The Golden Days of Thompson Speedway and Raceway 1945-1977
By Terry O’Neil
Occasionally a spark of inspiration can become the catalyst for change. Just such a convergence took place with the construction of Thompson Speedway in 1940, a 5/8thmile oval track, dubbed “The Indianapolis of the East.” A road course soon joined to the oval in 1952, which enlarged the track to form the first privately owned complex where sports car drivers could race safely. Upon reflection, the creation of Thompson transformed the face of sports car racing in America (or, at a minimum, on the East Coast), and hastened the demise of the dangerous open-road events such as those held at Watkins Glen.
While the history of what transpired at Thompson had been all but forgotten by the racing fraternity, fortunately author Terry O’Neil has devoted an amazing amount of effort and research into chronicling the complete history of the track from its birth through to today. These almost obsessive-compulsive two volumes tell the story of the ground-breaking racetrack and, as far as humanly possible, detail the drivers and cars that participated in the races. Each tome is profusely illustrated with contemporary photographs showing well-known drivers such as Briggs Cunningham, Bill Lloyd, Bill Spear, Lance Reventlow, Walt Hansgen, George Constantine and Denise McCluggage in action driving everything from Maseratis, Jaguars and Porsches, to Coopers, Ferraris and as well as a host of lesser-known marques.
Volume One, The Formative Years: 1945-1959, covers the years 1938-1960 and describes the developments of sports car racing at Thompson, which dates as early as 1945. It further explains the complicated and often antagonistic relationship between the landowner, John Hoenig, and raceway manager George Weaver, and their unsuccessful attempts to find common ground. Their disagreements led to the development of the raceway’s second layout by Weaver as it separated from the Speedway oval in 1958.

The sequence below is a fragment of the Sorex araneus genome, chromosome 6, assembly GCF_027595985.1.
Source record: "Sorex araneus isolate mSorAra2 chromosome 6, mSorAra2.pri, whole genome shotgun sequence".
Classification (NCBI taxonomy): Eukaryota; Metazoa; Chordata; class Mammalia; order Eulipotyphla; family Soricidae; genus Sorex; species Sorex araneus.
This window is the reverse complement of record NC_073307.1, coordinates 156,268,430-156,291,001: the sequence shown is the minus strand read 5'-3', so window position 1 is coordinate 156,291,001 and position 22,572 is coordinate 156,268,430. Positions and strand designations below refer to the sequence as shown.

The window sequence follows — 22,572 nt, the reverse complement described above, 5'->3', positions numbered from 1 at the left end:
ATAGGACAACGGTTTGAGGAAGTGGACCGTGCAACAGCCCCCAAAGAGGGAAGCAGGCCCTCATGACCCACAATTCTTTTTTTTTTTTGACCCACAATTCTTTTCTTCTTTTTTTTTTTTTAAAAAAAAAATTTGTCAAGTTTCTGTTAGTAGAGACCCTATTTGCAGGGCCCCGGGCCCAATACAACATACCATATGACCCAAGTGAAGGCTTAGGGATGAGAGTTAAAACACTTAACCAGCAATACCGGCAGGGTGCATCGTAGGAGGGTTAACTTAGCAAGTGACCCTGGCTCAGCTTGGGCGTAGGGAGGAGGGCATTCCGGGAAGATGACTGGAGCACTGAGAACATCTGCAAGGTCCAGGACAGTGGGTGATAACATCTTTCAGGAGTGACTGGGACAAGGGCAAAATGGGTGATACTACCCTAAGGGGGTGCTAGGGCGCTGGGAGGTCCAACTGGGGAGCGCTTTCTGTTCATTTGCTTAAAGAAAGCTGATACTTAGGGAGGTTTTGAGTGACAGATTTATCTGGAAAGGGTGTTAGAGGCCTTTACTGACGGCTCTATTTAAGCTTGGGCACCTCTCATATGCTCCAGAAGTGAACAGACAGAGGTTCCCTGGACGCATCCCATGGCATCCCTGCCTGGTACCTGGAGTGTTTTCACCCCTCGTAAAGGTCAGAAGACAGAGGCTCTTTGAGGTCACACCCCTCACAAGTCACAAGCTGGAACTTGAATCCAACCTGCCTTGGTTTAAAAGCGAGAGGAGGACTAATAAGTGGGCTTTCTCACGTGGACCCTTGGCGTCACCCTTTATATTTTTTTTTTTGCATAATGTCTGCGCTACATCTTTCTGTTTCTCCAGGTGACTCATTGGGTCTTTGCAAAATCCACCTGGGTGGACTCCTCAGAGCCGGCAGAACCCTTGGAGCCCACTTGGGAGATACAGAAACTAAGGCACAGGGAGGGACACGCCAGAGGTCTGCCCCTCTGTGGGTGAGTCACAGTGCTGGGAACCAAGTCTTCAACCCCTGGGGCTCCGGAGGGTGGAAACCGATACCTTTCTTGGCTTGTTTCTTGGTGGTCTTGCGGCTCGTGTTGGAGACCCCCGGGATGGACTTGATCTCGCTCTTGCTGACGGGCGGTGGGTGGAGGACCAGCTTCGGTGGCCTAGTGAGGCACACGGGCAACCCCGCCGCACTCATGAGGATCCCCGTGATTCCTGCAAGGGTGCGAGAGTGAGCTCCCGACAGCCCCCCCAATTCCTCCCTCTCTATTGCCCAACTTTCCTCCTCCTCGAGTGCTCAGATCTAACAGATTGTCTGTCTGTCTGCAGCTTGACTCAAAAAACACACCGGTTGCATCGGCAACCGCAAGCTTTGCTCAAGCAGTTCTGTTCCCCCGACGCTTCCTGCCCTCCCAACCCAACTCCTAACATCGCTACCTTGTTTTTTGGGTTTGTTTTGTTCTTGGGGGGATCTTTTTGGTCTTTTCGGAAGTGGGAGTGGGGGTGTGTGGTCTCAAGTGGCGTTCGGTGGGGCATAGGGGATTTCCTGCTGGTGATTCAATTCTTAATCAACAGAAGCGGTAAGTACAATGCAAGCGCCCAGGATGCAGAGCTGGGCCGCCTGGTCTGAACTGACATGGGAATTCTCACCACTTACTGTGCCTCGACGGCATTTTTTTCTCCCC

Volume Two, Changing Fortunes: 1960-1977, sees Hoenig and Thompson Raceway land in Windham County court in 1961, the culmination of a long-standing dispute over share holdings. SCCA policy changes in the first half of the 1960s involving the conflict between professional and amateur status also contributed to the eventual demise of the raceway under Weaver’s control in 1967. Subsequently, the venue was revived by the Hoenig family, with a new track that incorporated the original Speedway oval, but the unfortunate timing of the OPEC fuel crisis, combined with a lack of investment and general decline in spectator interest, ultimately led to its eventual closure again in 1977. Fortunately, today the raceway has been resurrected yet again and runs as a successful venture under the control of Jonathon Hoenig, a great-grandson of the original owner.
This definitive history of a key a venue in the development of American road racing is a must-have for history buffs and the casual fan alike.
Two volumes (330 mm x 240 mm), 760 pages, hard cover with dust jackets and slip case, limited to 500 copies, all signed by the author.